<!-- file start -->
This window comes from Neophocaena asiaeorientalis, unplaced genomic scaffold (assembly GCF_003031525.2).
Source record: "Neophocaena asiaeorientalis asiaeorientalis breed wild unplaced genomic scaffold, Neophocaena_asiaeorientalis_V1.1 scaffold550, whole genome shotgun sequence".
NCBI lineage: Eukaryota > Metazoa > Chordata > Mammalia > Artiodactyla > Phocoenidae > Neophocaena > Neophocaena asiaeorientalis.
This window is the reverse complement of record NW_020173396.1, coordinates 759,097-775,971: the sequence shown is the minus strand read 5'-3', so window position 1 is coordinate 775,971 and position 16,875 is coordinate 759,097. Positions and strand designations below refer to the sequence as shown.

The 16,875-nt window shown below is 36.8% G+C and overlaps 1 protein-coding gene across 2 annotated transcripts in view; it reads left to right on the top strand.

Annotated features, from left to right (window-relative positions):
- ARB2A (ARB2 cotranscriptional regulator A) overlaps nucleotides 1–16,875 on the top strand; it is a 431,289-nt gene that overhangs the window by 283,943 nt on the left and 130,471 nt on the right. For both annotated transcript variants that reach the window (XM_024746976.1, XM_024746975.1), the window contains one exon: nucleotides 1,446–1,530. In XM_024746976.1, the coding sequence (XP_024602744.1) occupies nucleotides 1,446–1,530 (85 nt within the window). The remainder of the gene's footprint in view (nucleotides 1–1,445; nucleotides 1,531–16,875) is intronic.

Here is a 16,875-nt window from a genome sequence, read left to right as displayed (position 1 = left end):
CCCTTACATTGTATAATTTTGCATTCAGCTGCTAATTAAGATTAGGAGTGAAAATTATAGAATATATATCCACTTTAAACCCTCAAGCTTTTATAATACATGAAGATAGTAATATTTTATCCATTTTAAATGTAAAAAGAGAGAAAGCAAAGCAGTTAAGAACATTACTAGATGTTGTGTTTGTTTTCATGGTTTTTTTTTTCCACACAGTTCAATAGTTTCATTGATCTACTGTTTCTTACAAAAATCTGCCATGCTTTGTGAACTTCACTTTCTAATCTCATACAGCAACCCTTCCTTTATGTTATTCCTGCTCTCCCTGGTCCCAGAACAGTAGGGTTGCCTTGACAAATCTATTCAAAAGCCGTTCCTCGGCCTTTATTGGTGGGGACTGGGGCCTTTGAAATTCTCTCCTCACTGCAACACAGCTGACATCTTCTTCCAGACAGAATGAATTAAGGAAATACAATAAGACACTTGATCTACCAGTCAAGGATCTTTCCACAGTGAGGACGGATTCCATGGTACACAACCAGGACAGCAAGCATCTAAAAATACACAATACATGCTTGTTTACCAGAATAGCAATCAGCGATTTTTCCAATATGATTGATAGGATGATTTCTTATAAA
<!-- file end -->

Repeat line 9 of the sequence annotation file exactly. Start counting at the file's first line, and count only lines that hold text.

CCCTTACATTGTATAATTTTGCATTCAGCTGCTAATTAAGATTAGGAGTGAAAATTATAGAATATATATCCACTTTAAACCCTCAAGCTTTTATAATACATGAAGATAGTAATATTTTATCCATTTTAAATGTAAAAAGAGAGAAAGCAAAGCAGTTAAGAACATTACTAGATGTTGTGTTTGTTTTCATGGTTTTTTTTTTCCACACAGTTCAATAGTTTCATTGATCTACTGTTTCTTACAAAAATCTGCCATGCTTTGTGAACTTCACTTTCTAATCTCATACAGCAACCCTTCCTTTATGTTATTCCTGCTCTCCCTGGTCCCAGAACAGTAGGGTTGCCTTGACAAATCTATTCAAAAGCCGTTCCTCGGCCTTTATTGGTGGGGACTGGGGCCTTTGAAATTCTCTCCTCACTGCAACACAGCTGACATCTTCTTCCAGACAGAATGAATTAAGGAAATACAATAAGACACTTGATCTACCAGTCAAGGATCTTTCCACAGTGAGGACGGATTCCATGGTACACAACCAGGACAGCAAGCATCTAAAAATACACAATACATGCTTGTTTACCAGAATAGCAATCAGCGATTTTTCCAATATGATTGATAGGATGATTTCTTATAAA